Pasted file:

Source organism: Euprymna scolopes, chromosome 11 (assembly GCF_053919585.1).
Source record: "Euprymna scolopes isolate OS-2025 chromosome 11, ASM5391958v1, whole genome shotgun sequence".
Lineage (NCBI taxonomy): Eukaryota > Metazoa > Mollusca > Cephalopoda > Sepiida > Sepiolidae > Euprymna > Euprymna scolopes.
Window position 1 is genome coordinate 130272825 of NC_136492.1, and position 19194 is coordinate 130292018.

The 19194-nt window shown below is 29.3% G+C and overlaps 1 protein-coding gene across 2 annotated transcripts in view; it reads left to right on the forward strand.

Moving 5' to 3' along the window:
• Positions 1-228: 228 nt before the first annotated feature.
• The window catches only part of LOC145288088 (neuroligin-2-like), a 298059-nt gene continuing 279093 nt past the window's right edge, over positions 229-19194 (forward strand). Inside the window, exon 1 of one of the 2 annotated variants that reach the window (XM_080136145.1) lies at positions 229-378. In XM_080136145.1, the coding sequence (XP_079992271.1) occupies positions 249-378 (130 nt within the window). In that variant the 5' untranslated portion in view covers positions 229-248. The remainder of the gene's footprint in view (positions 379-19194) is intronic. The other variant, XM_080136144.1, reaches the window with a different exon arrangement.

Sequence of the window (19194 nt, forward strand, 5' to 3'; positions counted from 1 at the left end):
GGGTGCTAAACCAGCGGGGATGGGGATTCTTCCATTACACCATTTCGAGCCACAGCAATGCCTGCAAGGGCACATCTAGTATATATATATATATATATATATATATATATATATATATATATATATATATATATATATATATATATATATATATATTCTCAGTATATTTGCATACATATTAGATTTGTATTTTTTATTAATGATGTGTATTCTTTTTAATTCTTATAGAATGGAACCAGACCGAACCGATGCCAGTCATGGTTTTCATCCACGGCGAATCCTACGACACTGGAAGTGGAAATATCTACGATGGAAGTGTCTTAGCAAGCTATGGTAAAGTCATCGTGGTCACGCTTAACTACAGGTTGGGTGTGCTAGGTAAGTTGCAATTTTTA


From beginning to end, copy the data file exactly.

Source organism: Euprymna scolopes, chromosome 11 (assembly GCF_053919585.1).
Source record: "Euprymna scolopes isolate OS-2025 chromosome 11, ASM5391958v1, whole genome shotgun sequence".
Lineage (NCBI taxonomy): Eukaryota > Metazoa > Mollusca > Cephalopoda > Sepiida > Sepiolidae > Euprymna > Euprymna scolopes.
Window position 1 is genome coordinate 130272825 of NC_136492.1, and position 19194 is coordinate 130292018.

The 19194-nt window shown below is 29.3% G+C and overlaps 1 protein-coding gene across 2 annotated transcripts in view; it reads left to right on the forward strand.

Moving 5' to 3' along the window:
• Positions 1-228: 228 nt before the first annotated feature.
• The window catches only part of LOC145288088 (neuroligin-2-like), a 298059-nt gene continuing 279093 nt past the window's right edge, over positions 229-19194 (forward strand). Inside the window, exon 1 of one of the 2 annotated variants that reach the window (XM_080136145.1) lies at positions 229-378. In XM_080136145.1, the coding sequence (XP_079992271.1) occupies positions 249-378 (130 nt within the window). In that variant the 5' untranslated portion in view covers positions 229-248. The remainder of the gene's footprint in view (positions 379-19194) is intronic. The other variant, XM_080136144.1, reaches the window with a different exon arrangement.

Sequence of the window (19194 nt, forward strand, 5' to 3'; positions counted from 1 at the left end):
GGGTGCTAAACCAGCGGGGATGGGGATTCTTCCATTACACCATTTCGAGCCACAGCAATGCCTGCAAGGGCACATCTAGTATATATATATATATATATATATATATATATATATATATATATATATATATATATATATATATATATATATATATATTCTCAGTATATTTGCATACATATTAGATTTGTATTTTTTATTAATGATGTGTATTCTTTTTAATTCTTATAGAATGGAACCAGACCGAACCGATGCCAGTCATGGTTTTCATCCACGGCGAATCCTACGACACTGGAAGTGGAAATATCTACGATGGAAGTGTCTTAGCAAGCTATGGTAAAGTCATCGTGGTCACGCTTAACTACAGGTTGGGTGTGCTAGGTAAGTTGCAATTTTTA